In 2014, UVM Extension’s Northwest Crops & Soils Program initiated a trial at Borderview Research Farm in Alburgh, VT to assess the impact of corn cropping systems on overall health and productivity of the crop and soil. Yields are important, and they affect the bottom line immediately and obviously. Management choices involving crop rotation, tillage, nutrient management, and cover crops also make differences in the long term. Growing corn with practices that enhance soil quality and crop yields improves farm resiliency to both economics and the environment. This project evaluated yield and soil health effects of five different corn rotations: continuous corn, no-till, corn planted after perennial forage, corn planted after a cover crop of winter rye, and a perennial forage fescue.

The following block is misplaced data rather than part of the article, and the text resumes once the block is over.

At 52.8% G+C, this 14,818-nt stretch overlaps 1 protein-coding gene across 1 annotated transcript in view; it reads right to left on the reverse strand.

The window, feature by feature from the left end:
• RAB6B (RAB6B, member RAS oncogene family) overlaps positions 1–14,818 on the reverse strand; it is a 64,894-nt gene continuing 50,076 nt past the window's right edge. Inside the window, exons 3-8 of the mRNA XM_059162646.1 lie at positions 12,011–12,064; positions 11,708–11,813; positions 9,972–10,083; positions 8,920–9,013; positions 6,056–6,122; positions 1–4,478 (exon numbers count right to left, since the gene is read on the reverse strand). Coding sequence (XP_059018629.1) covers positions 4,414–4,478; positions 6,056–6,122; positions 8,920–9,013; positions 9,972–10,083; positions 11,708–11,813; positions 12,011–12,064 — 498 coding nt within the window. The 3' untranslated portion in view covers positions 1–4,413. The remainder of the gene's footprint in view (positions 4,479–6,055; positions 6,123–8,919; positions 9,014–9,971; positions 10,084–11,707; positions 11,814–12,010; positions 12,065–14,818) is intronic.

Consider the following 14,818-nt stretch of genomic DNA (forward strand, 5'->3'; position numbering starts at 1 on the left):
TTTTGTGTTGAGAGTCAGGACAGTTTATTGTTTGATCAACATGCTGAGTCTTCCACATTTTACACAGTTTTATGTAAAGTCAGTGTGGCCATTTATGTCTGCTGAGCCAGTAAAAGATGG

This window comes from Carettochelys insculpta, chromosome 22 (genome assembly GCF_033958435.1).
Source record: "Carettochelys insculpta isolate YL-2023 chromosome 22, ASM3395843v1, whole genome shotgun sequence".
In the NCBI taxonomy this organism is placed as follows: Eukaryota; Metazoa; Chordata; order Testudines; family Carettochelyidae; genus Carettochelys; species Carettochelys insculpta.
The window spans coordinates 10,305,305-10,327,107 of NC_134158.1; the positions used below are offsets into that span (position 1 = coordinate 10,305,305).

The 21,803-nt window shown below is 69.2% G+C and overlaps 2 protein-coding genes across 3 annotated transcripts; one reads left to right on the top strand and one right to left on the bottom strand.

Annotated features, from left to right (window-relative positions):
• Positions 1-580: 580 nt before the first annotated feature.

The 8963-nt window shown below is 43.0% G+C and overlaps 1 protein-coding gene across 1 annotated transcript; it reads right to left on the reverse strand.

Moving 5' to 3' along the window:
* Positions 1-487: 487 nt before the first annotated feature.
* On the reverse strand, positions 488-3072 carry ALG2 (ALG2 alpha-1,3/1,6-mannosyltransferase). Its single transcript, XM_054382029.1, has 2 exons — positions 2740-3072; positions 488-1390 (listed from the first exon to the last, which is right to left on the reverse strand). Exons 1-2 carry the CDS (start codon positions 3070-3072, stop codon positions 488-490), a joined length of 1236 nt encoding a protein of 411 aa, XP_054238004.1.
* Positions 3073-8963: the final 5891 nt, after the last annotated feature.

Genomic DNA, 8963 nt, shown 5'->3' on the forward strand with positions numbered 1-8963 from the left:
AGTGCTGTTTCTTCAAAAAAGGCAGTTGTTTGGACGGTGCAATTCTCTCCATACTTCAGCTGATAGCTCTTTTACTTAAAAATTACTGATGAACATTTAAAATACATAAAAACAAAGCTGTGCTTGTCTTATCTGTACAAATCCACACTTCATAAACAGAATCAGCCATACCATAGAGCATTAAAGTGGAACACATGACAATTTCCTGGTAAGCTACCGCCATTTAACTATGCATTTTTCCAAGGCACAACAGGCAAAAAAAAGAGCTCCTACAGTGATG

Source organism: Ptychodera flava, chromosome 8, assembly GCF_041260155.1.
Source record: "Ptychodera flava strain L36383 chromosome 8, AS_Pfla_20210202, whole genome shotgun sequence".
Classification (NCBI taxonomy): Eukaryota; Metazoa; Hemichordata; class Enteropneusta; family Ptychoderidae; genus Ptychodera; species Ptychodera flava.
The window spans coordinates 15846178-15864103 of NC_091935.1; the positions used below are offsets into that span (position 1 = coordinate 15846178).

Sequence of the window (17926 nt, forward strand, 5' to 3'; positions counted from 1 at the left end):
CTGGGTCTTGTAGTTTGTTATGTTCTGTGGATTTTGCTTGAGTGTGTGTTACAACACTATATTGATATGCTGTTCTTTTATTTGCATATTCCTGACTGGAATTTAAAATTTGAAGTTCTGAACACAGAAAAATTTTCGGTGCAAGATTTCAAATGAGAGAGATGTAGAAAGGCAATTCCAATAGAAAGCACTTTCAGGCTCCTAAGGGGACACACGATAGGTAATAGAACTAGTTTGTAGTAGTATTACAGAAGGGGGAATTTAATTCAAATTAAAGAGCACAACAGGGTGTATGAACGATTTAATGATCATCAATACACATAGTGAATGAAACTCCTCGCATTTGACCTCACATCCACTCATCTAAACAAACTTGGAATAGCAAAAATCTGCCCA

Vermont, University of Vermont
Darby, Heather; Ruhl, Lindsey; Cummings, Erica; Monahan, Susan; Post, Julian; and Zeigler, Sara, "Corn Cropping Systems to Improve Economic and Environmental Health" (2014). Northwest Crops & Soils Program. 175.